I was born in one of the largest cities in Africa, but grew up with the innate desire to seek wild places. I love the ocean for its wildness and as a kid the idea that there was this completely untamed place without barriers or fences on my doorstep, a place where I could explore on my own, captivated me. From a young age, after my family moved to the coast, I spent every spare moment surfing, diving and exploring the shoreline and rock pools of South Africa.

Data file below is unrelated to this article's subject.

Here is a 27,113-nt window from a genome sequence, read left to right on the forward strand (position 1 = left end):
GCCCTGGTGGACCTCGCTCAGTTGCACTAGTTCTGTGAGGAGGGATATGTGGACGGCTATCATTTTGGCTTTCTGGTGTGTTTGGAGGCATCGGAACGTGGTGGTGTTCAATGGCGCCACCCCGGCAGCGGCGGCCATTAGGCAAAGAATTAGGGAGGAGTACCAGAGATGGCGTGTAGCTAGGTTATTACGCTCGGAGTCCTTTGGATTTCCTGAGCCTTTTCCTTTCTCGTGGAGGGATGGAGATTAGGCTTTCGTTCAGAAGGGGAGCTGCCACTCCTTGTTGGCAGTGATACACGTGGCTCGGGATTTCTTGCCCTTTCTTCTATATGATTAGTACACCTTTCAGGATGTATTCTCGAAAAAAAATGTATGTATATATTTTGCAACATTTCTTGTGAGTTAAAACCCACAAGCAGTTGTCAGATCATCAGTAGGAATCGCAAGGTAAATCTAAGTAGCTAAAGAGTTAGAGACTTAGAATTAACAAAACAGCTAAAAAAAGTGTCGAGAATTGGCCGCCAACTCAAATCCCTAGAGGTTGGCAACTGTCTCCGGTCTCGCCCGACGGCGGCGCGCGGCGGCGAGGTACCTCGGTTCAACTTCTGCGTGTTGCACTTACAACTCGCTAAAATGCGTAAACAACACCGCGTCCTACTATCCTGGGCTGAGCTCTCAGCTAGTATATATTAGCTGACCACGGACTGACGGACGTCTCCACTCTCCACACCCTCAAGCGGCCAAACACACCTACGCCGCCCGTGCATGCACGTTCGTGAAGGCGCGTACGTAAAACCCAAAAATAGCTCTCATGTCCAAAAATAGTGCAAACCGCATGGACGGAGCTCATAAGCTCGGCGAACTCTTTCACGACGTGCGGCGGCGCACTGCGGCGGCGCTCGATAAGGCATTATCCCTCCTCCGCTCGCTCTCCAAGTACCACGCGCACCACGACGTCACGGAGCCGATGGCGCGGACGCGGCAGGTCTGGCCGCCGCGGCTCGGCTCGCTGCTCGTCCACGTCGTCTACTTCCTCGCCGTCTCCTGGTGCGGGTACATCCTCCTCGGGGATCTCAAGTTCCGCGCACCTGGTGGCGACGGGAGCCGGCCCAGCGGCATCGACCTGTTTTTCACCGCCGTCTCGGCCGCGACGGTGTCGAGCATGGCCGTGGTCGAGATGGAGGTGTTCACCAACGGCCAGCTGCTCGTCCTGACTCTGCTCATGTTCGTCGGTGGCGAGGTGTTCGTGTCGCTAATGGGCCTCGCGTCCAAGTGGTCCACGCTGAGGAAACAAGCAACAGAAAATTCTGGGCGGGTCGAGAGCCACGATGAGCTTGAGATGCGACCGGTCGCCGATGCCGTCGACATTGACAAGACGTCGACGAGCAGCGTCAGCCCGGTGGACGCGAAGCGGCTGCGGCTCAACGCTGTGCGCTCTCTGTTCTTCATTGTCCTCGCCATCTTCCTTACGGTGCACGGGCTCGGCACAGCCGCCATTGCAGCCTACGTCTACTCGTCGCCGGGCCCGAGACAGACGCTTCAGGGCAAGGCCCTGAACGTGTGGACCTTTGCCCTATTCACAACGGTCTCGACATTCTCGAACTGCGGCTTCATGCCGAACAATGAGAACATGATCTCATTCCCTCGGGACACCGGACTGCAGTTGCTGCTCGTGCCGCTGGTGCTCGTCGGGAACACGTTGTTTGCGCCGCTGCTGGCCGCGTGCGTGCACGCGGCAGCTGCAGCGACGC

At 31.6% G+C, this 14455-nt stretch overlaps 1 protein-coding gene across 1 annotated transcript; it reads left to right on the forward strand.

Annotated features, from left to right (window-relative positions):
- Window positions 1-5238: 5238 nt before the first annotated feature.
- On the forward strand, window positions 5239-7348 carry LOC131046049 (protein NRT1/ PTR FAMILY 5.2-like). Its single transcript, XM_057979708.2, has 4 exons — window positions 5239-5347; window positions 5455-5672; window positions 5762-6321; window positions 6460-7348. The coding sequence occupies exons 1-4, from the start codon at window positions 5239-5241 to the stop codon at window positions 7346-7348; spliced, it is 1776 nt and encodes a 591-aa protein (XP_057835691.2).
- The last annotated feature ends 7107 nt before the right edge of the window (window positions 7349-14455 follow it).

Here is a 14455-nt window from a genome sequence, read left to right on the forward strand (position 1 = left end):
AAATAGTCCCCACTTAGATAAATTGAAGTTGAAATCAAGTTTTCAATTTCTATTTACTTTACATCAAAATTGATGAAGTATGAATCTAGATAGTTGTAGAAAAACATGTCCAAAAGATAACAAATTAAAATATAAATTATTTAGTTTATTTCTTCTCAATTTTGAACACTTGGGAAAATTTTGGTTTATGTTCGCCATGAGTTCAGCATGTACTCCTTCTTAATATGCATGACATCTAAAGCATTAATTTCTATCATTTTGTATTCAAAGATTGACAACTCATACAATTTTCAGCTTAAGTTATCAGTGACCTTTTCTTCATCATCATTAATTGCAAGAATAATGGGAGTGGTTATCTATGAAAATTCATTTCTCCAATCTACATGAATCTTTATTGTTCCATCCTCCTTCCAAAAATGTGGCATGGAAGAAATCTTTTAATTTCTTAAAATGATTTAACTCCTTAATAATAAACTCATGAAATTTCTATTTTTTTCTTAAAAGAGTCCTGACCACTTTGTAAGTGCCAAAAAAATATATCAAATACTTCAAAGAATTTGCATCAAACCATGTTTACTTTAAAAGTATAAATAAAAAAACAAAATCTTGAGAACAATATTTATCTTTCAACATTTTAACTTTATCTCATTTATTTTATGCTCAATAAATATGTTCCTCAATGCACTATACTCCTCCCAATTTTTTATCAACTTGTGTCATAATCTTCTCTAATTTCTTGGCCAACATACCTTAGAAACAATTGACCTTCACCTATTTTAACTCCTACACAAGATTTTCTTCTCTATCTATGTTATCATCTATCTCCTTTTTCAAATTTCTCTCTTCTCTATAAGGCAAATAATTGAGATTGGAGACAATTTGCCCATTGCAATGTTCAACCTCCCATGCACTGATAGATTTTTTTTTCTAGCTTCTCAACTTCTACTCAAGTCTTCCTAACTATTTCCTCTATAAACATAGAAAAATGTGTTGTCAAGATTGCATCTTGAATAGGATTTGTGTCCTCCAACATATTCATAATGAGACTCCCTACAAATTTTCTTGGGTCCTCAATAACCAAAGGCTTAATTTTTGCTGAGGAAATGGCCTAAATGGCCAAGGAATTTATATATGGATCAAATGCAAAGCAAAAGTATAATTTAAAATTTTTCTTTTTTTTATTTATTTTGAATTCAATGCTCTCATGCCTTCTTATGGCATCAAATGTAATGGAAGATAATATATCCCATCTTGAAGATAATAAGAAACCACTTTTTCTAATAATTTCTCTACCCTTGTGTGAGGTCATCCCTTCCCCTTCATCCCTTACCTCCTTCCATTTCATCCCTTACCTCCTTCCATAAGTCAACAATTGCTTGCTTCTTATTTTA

I didn’t want to stop exploring, so at university I decided to study zoology and oceanography. But I quickly discovered that studying the ocean didn’t necessarily involve being in the ocean or even being at sea. I wanted to immerse myself, literally, to observe my study subject at first hand in the wild rather than under a microscope. And as an ocean-user, I wanted to study something that I felt a deep respect for. There was no better subject than sharks. In my years of diving and surfing, I’ve had many encounters with sharks. In all those encounters, a sense of fascination has always outweighed any fleeting fear. I’m motivated by my love for wild places and my fascination for sharks. As a shark researcher, my aim is to preserve the integrity of the systems that I love.